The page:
Can PSM units be connected to 120 VAC Power?
It is recommended that PSM units be connected to at least 208 VAC power. See the PSM product page for exact specifications.
Does Nextek's system require batteries?
No. DC storage batteries are optional for our systems. However, Nextek's system is designed to utilize battery power in the most efficient way possible, so implementing a battery backup system would be even more practical with Nextek's system.
What available products can be powered by Nextek's system?
Nextek's system is Emerge Alliance registered, meaning it will power all Emerge Alliance registered products. This list is vast and continues to grow every day. Please visit the Emerge Alliance website for a full list of standardized products: www.EmergeAlliance.org
What AC light fixtures are compatible with Nextek's DC Ballasts?
Most AC fluorescent lighting fixtures are compatible with the Nextek DC Ballasts. Many manufacturers now produce factory-assembled fixtures that include Nextek DC Ballasts, which require only a simple retrofit procedure. For an up-to-date listing of these fixtures, refer to the registered products section at www.EmergeAlliance.org or give us a call: 313-887-1321 / email us: info@NextekPower.com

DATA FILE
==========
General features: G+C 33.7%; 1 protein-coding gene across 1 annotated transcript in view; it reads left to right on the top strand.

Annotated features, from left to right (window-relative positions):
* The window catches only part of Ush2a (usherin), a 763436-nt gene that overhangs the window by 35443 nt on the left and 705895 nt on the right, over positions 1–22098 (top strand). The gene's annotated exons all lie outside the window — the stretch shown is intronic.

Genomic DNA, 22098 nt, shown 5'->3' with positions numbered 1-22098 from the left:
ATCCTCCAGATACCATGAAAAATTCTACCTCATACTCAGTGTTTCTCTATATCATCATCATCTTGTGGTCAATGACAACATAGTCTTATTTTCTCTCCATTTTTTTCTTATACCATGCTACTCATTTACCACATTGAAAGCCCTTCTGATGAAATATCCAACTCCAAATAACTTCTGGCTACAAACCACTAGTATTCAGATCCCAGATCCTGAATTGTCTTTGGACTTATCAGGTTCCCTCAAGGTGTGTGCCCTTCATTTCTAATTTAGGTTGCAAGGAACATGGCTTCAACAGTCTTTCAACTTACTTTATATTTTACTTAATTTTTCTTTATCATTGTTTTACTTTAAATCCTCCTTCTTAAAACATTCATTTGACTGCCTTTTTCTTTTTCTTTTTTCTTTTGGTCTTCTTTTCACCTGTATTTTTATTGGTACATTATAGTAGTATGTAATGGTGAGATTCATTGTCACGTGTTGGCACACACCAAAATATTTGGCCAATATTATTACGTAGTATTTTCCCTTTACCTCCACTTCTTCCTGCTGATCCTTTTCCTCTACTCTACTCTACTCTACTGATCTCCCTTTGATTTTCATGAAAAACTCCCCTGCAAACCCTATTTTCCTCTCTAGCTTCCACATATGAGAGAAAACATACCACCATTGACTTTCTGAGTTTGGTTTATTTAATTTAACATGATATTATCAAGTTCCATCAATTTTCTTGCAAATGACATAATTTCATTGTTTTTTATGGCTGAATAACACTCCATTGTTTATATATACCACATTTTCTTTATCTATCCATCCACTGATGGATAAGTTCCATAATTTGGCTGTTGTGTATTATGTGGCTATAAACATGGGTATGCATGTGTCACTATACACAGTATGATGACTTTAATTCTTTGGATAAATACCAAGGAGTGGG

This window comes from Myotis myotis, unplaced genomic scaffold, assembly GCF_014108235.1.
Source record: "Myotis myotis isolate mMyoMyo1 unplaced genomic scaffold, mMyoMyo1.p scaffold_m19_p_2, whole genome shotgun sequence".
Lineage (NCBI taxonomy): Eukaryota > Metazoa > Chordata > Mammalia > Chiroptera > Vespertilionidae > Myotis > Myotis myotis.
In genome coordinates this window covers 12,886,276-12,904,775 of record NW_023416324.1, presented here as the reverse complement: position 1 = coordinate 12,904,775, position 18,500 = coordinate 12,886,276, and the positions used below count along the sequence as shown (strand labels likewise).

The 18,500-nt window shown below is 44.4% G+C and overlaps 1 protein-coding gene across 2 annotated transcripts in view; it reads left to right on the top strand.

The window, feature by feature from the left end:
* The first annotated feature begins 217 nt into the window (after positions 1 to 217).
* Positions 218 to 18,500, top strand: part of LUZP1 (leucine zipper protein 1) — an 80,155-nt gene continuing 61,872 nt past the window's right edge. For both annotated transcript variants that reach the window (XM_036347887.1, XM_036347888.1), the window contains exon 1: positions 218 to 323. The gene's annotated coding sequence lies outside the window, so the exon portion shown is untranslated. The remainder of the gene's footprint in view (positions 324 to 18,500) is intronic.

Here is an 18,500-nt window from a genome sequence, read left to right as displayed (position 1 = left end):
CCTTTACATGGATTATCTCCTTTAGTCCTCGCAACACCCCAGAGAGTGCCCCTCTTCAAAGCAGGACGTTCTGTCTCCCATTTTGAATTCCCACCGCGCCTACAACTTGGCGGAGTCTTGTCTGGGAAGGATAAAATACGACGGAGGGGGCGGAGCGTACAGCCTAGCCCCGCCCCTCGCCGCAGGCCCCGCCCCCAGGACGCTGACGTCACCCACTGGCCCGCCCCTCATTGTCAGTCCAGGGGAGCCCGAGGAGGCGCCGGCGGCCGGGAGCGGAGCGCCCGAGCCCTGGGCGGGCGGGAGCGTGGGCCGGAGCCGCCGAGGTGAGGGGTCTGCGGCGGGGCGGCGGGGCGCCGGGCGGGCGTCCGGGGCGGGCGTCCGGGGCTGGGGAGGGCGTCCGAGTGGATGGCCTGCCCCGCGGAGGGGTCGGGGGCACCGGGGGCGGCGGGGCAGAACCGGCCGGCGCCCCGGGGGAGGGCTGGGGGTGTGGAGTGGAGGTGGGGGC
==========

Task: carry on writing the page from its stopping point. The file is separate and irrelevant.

Can AC powered fluorescent and CFL fixtures be converted to DC by just swapping out the ballast from AC to DC?
In most cases, existing, popular style AC fluorescent luminaires can accept a replacement Nextek DC Ballast. Each luminaire needs to be assessed to determine its compatibility. The AC wiring to existing luminaires would most likely need to be replaced with new wiring designed to connect with the Nextek PSM unit. A Nextek Retrofit Kit for 1-Lamp, 2-Lamp, and CFL Ballasts is an easy-to-install conversion product. Note that in this potential application, the modified product would not be UL listed or Emerge Alliance Registered.
Are DC Microgrid system designs covered by the NEC?
Yes. Components, wiring, and overall system design and function for a DC Microgrid system are in the voltage range of the systems as defined by the NEC.
Can Nextek Ballasts run on AC and DC power?
No. The Nextek ballasts for Emerge Alliance based systems can only be connected to 24 VDC Power.
+ Return on Investment (ROI)
Do Nextek Microgrid systems qualify for rebates or credits?